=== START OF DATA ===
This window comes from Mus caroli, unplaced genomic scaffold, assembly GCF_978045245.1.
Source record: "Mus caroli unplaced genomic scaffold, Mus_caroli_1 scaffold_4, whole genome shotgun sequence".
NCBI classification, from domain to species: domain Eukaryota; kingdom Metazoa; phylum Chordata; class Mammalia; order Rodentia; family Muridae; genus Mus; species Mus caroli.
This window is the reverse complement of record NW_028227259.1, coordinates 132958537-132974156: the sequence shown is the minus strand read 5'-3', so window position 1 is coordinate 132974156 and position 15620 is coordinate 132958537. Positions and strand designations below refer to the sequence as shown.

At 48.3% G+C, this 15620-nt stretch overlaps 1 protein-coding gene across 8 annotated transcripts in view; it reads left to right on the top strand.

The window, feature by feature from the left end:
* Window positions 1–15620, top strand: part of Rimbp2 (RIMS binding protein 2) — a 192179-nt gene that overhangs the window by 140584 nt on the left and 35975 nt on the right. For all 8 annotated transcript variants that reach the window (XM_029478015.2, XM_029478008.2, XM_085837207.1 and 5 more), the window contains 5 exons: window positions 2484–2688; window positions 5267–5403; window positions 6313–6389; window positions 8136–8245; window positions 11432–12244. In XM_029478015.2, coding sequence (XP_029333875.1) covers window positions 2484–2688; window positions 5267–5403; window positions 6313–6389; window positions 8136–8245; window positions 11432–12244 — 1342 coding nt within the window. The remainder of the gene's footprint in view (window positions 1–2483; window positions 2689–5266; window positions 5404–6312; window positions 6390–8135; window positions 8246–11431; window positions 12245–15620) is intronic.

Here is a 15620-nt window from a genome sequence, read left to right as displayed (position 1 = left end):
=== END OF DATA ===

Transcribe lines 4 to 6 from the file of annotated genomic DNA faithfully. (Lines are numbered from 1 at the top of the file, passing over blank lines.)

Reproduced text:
This window is the reverse complement of record NW_028227259.1, coordinates 132958537-132974156: the sequence shown is the minus strand read 5'-3', so window position 1 is coordinate 132974156 and position 15620 is coordinate 132958537. Positions and strand designations below refer to the sequence as shown.

At 48.3% G+C, this 15620-nt stretch overlaps 1 protein-coding gene across 8 annotated transcripts in view; it reads left to right on the top strand.

The window, feature by feature from the left end: